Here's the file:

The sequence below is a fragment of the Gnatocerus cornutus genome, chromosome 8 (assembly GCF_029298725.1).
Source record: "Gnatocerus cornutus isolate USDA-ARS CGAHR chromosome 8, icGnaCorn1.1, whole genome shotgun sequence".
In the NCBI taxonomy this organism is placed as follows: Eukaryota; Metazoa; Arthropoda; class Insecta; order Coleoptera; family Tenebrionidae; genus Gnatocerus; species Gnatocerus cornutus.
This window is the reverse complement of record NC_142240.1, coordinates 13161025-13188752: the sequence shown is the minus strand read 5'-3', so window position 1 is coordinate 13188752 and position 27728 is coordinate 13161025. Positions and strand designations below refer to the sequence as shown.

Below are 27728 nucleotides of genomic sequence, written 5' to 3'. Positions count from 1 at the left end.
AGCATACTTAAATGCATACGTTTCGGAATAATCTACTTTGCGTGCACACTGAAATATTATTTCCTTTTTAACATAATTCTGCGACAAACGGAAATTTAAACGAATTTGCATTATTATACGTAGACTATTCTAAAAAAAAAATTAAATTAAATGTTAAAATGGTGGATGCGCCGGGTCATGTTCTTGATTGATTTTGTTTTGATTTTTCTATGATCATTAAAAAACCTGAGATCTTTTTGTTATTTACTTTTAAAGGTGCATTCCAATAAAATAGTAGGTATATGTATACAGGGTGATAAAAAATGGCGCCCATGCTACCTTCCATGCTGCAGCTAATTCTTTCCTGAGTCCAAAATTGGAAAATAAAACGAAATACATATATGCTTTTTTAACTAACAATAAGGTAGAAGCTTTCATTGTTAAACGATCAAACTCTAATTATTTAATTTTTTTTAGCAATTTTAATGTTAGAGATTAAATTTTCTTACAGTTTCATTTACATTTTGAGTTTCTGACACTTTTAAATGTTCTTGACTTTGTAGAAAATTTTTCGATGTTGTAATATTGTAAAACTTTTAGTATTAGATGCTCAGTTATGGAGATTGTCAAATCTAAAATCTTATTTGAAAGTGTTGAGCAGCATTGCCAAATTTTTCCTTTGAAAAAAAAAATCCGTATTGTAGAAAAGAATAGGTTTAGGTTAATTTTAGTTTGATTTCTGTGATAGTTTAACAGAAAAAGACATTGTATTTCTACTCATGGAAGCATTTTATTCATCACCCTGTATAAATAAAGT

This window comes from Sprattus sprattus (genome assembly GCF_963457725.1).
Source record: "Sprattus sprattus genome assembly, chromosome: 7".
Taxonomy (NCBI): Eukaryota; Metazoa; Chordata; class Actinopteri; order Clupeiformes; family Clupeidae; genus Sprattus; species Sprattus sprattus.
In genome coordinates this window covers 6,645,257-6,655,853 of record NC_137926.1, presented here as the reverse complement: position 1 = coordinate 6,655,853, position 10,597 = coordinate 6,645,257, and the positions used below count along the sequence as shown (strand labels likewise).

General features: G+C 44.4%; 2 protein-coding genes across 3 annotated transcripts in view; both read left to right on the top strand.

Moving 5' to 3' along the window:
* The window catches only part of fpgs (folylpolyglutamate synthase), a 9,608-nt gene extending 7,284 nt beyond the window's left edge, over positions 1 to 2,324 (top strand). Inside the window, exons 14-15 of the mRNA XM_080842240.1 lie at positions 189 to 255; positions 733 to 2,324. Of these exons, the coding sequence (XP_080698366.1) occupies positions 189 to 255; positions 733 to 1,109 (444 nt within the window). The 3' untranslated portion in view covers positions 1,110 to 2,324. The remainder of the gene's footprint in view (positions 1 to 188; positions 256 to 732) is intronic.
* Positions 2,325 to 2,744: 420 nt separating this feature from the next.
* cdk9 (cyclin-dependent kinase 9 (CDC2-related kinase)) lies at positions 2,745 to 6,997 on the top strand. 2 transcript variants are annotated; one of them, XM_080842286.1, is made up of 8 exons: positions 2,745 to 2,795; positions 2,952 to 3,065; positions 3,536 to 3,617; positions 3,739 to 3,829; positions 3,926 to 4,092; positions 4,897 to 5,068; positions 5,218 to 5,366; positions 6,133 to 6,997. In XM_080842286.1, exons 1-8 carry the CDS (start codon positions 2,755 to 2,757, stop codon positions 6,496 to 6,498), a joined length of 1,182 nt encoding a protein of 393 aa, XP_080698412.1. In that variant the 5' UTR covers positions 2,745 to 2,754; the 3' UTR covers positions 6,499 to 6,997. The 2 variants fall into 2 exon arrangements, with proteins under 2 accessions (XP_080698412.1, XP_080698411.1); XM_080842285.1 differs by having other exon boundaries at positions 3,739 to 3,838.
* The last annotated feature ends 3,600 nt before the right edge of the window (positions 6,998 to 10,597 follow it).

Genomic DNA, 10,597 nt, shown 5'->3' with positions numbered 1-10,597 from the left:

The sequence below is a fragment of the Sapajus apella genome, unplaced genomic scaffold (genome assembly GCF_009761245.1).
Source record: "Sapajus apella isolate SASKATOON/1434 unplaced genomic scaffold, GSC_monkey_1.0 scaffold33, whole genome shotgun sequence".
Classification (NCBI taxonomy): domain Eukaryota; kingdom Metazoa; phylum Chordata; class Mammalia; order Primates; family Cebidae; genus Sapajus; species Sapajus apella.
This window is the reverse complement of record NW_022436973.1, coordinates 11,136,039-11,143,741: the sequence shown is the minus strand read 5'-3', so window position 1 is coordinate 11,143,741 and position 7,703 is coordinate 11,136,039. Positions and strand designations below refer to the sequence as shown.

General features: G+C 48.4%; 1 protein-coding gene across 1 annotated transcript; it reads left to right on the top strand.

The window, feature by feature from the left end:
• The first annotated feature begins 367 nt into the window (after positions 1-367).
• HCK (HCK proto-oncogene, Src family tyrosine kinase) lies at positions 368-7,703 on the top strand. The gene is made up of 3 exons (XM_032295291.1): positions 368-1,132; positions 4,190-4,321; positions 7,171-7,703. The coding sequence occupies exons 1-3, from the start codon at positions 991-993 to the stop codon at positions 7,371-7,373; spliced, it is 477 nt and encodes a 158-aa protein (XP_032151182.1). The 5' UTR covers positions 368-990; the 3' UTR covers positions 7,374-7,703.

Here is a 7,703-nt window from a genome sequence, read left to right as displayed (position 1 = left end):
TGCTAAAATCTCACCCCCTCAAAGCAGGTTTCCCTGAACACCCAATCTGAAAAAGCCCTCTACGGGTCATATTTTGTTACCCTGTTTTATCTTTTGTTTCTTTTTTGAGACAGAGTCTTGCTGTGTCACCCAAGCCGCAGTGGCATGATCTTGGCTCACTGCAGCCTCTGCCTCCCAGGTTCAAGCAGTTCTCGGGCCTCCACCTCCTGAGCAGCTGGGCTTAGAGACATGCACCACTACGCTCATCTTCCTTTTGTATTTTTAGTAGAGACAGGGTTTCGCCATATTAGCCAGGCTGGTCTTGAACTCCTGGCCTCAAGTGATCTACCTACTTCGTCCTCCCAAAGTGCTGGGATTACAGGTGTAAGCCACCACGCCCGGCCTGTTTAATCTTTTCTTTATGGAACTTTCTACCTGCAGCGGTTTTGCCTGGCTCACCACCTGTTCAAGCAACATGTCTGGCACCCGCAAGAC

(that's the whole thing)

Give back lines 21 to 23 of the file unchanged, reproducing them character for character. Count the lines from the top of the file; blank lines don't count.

This window is the reverse complement of record NW_022436973.1, coordinates 11,136,039-11,143,741: the sequence shown is the minus strand read 5'-3', so window position 1 is coordinate 11,143,741 and position 7,703 is coordinate 11,136,039. Positions and strand designations below refer to the sequence as shown.

General features: G+C 48.4%; 1 protein-coding gene across 1 annotated transcript; it reads left to right on the top strand.

The window, feature by feature from the left end: